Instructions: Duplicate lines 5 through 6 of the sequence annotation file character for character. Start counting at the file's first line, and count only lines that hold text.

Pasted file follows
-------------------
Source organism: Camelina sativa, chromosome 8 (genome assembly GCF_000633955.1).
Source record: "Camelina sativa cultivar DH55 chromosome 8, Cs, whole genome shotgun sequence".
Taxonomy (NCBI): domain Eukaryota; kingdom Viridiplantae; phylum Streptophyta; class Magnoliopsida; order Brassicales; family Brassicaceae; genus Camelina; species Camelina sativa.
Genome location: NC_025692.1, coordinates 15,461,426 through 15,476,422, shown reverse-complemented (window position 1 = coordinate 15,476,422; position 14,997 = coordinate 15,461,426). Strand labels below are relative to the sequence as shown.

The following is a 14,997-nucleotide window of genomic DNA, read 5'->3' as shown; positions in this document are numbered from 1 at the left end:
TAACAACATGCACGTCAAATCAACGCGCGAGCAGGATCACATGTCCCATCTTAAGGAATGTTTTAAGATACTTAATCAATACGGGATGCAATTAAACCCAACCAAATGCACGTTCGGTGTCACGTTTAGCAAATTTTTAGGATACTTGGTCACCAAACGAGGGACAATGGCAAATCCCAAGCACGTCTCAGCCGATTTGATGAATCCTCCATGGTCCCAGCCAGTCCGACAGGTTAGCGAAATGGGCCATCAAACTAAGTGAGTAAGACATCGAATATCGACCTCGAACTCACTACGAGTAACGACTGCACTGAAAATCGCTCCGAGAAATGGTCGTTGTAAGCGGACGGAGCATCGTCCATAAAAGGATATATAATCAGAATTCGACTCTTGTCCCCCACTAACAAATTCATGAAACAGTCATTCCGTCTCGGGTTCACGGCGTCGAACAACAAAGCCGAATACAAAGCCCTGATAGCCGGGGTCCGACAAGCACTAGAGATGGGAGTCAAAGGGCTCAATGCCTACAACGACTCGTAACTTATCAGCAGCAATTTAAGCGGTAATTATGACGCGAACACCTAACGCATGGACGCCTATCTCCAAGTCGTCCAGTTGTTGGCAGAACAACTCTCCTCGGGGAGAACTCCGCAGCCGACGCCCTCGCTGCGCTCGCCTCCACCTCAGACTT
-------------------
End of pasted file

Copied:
The following is a 14,997-nucleotide window of genomic DNA, read 5'->3' as shown; positions in this document are numbered from 1 at the left end:
TAACAACATGCACGTCAAATCAACGCGCGAGCAGGATCACATGTCCCATCTTAAGGAATGTTTTAAGATACTTAATCAATACGGGATGCAATTAAACCCAACCAAATGCACGTTCGGTGTCACGTTTAGCAAATTTTTAGGATACTTGGTCACCAAACGAGGGACAATGGCAAATCCCAAGCACGTCTCAGCCGATTTGATGAATCCTCCATGGTCCCAGCCAGTCCGACAGGTTAGCGAAATGGGCCATCAAACTAAGTGAGTAAGACATCGAATATCGACCTCGAACTCACTACGAGTAACGACTGCACTGAAAATCGCTCCGAGAAATGGTCGTTGTAAGCGGACGGAGCATCGTCCATAAAAGGATATATAATCAGAATTCGACTCTTGTCCCCCACTAACAAATTCATGAAACAGTCATTCCGTCTCGGGTTCACGGCGTCGAACAACAAAGCCGAATACAAAGCCCTGATAGCCGGGGTCCGACAAGCACTAGAGATGGGAGTCAAAGGGCTCAATGCCTACAACGACTCGTAACTTATCAGCAGCAATTTAAGCGGTAATTATGACGCGAACACCTAACGCATGGACGCCTATCTCCAAGTCGTCCAGTTGTTGGCAGAACAACTCTCCTCGGGGAGAACTCCGCAGCCGACGCCCTCGCTGCGCTCGCCTCCACCTCAGACTT